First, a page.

Redundancy when your employer is not insolvent
RPS Assist and this site is mainly about what to do when you are made redundant by an insolvent employer.
If you have been made redundant by an employer who can pay you your redundancy entitlement and is continuing in business, we set out some basic information here and some helpful links.
These include what to expect when you are made redundant, and details about your rights as an employee.
What to Expect
When You Are Made Redundant
Redundancy is a form of dismissal that usually happens when employers have to reduce the number of employees in their business. This can happen due to loss of business or income, or insolvency.
If your role in your employer’s business is terminated, there are lots of things to consider. On this page we will walk you through how businesses select which roles to make redundant, the possibility that you will be asked to reapply for your current job, and the basis on which your selection for redundancy may be unfair.
If your job no longer exists due for example to financial problems in the business, your employer can make you redundant. This could be because the business is closing down, making all employees redundant, or because you are an employee in a department or part of the business they are closing.
If your employer is scaling back and removing only some job positions, they may ask for volunteers for redundancy first. This is known as self-selection. Other methods that business use to select employees for redundancy are:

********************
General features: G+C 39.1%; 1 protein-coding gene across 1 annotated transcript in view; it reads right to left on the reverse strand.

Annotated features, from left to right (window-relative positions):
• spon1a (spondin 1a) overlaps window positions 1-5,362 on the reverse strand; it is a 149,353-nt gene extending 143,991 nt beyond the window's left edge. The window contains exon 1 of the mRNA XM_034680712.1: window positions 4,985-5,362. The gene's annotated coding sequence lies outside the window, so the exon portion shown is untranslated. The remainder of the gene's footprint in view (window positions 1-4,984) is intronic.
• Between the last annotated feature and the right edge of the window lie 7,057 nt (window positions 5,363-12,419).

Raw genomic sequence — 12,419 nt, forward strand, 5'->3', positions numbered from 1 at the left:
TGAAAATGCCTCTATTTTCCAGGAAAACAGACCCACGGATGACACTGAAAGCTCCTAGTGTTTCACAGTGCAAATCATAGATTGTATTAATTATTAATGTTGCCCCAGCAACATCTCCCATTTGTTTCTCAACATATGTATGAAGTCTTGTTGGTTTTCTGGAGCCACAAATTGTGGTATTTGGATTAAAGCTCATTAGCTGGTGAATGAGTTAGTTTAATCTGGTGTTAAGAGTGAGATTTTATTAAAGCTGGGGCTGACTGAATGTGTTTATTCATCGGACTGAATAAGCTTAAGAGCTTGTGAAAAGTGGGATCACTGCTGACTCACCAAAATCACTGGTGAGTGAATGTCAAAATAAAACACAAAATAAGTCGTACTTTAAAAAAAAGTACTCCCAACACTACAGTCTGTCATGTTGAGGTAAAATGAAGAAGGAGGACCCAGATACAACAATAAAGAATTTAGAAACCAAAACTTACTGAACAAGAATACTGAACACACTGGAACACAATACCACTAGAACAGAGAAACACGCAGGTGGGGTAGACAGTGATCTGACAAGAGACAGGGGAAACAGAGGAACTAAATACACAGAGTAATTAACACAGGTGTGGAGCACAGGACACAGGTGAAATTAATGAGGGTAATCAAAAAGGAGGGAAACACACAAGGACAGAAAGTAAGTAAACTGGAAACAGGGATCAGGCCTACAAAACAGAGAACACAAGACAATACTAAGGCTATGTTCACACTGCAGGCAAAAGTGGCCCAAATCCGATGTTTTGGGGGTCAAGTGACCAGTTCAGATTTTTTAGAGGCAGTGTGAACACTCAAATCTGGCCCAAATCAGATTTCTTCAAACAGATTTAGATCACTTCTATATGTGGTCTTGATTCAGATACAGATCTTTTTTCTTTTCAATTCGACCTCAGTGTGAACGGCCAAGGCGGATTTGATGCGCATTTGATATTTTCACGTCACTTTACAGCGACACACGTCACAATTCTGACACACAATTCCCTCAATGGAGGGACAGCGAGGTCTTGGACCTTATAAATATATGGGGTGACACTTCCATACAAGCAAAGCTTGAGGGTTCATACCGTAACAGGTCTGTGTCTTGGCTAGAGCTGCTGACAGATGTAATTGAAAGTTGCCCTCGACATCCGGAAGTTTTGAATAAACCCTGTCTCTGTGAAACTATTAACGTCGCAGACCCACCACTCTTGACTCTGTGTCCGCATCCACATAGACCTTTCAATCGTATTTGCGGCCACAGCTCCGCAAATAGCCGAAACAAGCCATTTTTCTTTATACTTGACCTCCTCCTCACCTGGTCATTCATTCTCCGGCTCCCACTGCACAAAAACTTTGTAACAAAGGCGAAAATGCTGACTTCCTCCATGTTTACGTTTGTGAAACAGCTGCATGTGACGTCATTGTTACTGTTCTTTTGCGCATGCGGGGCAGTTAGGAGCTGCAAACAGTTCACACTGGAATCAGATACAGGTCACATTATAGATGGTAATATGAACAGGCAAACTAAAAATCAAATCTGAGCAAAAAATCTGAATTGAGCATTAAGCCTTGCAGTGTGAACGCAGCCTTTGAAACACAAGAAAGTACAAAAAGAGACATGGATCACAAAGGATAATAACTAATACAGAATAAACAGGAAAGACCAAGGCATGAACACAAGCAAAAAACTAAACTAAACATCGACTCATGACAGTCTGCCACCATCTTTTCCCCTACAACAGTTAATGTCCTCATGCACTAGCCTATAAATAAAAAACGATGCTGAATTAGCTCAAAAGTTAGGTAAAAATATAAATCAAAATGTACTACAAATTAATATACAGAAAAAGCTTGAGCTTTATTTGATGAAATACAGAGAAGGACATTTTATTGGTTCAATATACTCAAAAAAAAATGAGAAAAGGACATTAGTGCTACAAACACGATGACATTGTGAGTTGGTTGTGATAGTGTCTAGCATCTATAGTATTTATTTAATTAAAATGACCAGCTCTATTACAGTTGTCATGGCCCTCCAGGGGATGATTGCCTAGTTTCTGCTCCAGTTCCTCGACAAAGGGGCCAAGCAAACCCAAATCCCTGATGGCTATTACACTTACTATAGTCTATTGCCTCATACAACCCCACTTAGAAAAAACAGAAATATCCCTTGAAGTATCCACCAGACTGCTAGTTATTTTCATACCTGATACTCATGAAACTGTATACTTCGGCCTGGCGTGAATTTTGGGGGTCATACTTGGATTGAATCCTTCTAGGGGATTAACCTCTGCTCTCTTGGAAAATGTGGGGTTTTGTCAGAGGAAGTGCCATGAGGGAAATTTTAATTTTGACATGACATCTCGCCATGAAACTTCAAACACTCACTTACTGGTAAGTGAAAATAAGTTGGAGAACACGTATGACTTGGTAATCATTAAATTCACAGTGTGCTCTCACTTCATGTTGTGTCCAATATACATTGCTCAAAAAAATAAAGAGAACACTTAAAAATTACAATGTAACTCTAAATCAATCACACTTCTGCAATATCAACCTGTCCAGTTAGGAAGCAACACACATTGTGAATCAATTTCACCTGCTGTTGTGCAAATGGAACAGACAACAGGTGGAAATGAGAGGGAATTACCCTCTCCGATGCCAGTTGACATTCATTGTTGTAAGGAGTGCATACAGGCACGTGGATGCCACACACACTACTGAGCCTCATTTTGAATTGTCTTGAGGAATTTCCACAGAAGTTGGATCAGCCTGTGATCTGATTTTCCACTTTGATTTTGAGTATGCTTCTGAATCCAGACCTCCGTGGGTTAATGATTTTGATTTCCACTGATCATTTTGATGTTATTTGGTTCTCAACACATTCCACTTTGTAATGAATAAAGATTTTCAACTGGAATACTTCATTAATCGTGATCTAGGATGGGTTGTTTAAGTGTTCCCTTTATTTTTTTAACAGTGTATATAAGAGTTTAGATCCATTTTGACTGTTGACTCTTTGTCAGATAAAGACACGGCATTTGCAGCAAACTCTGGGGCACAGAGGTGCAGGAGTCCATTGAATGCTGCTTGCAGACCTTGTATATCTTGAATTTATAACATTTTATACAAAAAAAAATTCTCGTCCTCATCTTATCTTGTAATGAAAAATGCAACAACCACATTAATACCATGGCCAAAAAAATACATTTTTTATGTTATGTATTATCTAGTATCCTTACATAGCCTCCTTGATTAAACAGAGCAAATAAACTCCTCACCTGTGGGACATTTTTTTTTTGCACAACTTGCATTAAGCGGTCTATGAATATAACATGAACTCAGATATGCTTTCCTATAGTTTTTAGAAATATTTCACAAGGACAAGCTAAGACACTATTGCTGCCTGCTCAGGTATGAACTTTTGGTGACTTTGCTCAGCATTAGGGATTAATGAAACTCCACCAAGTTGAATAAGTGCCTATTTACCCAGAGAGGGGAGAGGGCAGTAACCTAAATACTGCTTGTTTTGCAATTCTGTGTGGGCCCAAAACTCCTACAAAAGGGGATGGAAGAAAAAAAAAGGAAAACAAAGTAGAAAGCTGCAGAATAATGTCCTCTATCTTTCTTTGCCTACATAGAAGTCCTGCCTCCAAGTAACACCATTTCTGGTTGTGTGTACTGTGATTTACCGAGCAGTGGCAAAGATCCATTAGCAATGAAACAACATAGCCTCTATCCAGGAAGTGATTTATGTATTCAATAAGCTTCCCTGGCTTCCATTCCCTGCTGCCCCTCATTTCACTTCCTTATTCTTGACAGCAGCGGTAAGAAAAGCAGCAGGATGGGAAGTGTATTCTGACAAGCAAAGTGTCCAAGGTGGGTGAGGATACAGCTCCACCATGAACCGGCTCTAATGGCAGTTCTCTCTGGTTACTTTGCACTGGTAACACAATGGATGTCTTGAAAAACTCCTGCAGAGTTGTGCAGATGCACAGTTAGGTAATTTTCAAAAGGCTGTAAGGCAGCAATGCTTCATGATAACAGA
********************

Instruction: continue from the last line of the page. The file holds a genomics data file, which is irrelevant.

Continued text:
- last in, first out (employees with the shortest length of service are selected first)
- asking for volunteers (self-selection)
- disciplinary records
- staff appraisal markings, skills, qualifications and experience
Reapplying for your job
In some cases, you may be asked to reapply for your own job. This allows an employer to make a decision about who to select for a job.
If this happens and you do not reapply, or if your application is unsuccessful, you will still have your job until your employer makes you redundant.
Read our information about your rights on the What Are My Rights? Page [link to What Are My Rights? Page].
Planning for Redundancy
As well as managing your finances, it is important to prepare the other aspects of your life for redundancy.
This can include ensuring your rights are met by your employer, making a plan for finding new work, and dealing with any other problems that might arise in relation to your work life.
If you feel overwhelmed, disappointed, or any other negative feelings about your redundancy, you are not alone. If you need more information on coping with redundancy, read our pages about Impact on Relationships and Mental Health Support.
You may also want to look at other avenues for redundancy. Depending on your circumstances, these may include working reduced hours as an alternative to redundancy, or considering early retirement instead of redundancy.
What Are My Rights
If you are made redundant through fair process, you may be eligible for some rights. These include consultation with your employer, a notice period, and redundancy pay. You may also be given the option to move into a different job in the business, or time off to find a new job.
Consultation With Your Employer
If you are being made redundant, you are entitled to a consultation with your employer.